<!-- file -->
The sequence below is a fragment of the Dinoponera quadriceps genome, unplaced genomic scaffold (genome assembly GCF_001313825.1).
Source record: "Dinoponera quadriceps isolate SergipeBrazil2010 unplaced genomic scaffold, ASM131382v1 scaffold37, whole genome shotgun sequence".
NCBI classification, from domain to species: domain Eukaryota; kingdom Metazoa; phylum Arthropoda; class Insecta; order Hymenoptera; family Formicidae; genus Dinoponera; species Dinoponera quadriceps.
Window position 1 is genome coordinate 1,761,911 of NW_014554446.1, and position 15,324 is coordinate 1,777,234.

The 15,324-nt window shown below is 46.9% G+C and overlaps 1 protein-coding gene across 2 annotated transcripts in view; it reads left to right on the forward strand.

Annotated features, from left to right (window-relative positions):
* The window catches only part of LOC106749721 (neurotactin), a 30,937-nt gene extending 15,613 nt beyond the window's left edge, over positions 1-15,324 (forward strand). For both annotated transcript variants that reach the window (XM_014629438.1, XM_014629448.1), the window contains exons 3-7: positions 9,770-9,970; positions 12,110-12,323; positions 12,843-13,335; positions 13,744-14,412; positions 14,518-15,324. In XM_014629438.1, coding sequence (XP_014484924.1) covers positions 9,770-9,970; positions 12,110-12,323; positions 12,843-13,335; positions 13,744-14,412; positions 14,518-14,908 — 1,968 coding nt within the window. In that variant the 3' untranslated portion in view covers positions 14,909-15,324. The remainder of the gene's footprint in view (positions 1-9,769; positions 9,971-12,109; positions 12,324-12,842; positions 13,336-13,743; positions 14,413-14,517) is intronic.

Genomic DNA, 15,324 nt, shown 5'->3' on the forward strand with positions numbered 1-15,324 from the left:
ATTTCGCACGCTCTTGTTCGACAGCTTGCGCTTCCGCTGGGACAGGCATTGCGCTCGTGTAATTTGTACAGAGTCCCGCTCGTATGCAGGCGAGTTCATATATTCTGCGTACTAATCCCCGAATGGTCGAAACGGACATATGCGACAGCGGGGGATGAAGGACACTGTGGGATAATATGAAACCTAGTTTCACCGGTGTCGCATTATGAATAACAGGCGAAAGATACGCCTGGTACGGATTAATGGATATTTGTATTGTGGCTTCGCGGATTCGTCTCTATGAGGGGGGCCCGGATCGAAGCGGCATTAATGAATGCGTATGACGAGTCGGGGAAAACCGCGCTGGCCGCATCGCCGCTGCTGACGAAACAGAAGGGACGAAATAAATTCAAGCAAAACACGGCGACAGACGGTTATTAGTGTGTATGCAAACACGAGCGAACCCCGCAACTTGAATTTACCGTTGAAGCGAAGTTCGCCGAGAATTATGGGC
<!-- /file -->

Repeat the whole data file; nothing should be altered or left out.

The sequence below is a fragment of the Dinoponera quadriceps genome, unplaced genomic scaffold (genome assembly GCF_001313825.1).
Source record: "Dinoponera quadriceps isolate SergipeBrazil2010 unplaced genomic scaffold, ASM131382v1 scaffold37, whole genome shotgun sequence".
NCBI classification, from domain to species: domain Eukaryota; kingdom Metazoa; phylum Arthropoda; class Insecta; order Hymenoptera; family Formicidae; genus Dinoponera; species Dinoponera quadriceps.
Window position 1 is genome coordinate 1,761,911 of NW_014554446.1, and position 15,324 is coordinate 1,777,234.

The 15,324-nt window shown below is 46.9% G+C and overlaps 1 protein-coding gene across 2 annotated transcripts in view; it reads left to right on the forward strand.

Annotated features, from left to right (window-relative positions):
* The window catches only part of LOC106749721 (neurotactin), a 30,937-nt gene extending 15,613 nt beyond the window's left edge, over positions 1-15,324 (forward strand). For both annotated transcript variants that reach the window (XM_014629438.1, XM_014629448.1), the window contains exons 3-7: positions 9,770-9,970; positions 12,110-12,323; positions 12,843-13,335; positions 13,744-14,412; positions 14,518-15,324. In XM_014629438.1, coding sequence (XP_014484924.1) covers positions 9,770-9,970; positions 12,110-12,323; positions 12,843-13,335; positions 13,744-14,412; positions 14,518-14,908 — 1,968 coding nt within the window. In that variant the 3' untranslated portion in view covers positions 14,909-15,324. The remainder of the gene's footprint in view (positions 1-9,769; positions 9,971-12,109; positions 12,324-12,842; positions 13,336-13,743; positions 14,413-14,517) is intronic.

Genomic DNA, 15,324 nt, shown 5'->3' on the forward strand with positions numbered 1-15,324 from the left:
ATTTCGCACGCTCTTGTTCGACAGCTTGCGCTTCCGCTGGGACAGGCATTGCGCTCGTGTAATTTGTACAGAGTCCCGCTCGTATGCAGGCGAGTTCATATATTCTGCGTACTAATCCCCGAATGGTCGAAACGGACATATGCGACAGCGGGGGATGAAGGACACTGTGGGATAATATGAAACCTAGTTTCACCGGTGTCGCATTATGAATAACAGGCGAAAGATACGCCTGGTACGGATTAATGGATATTTGTATTGTGGCTTCGCGGATTCGTCTCTATGAGGGGGGCCCGGATCGAAGCGGCATTAATGAATGCGTATGACGAGTCGGGGAAAACCGCGCTGGCCGCATCGCCGCTGCTGACGAAACAGAAGGGACGAAATAAATTCAAGCAAAACACGGCGACAGACGGTTATTAGTGTGTATGCAAACACGAGCGAACCCCGCAACTTGAATTTACCGTTGAAGCGAAGTTCGCCGAGAATTATGGGC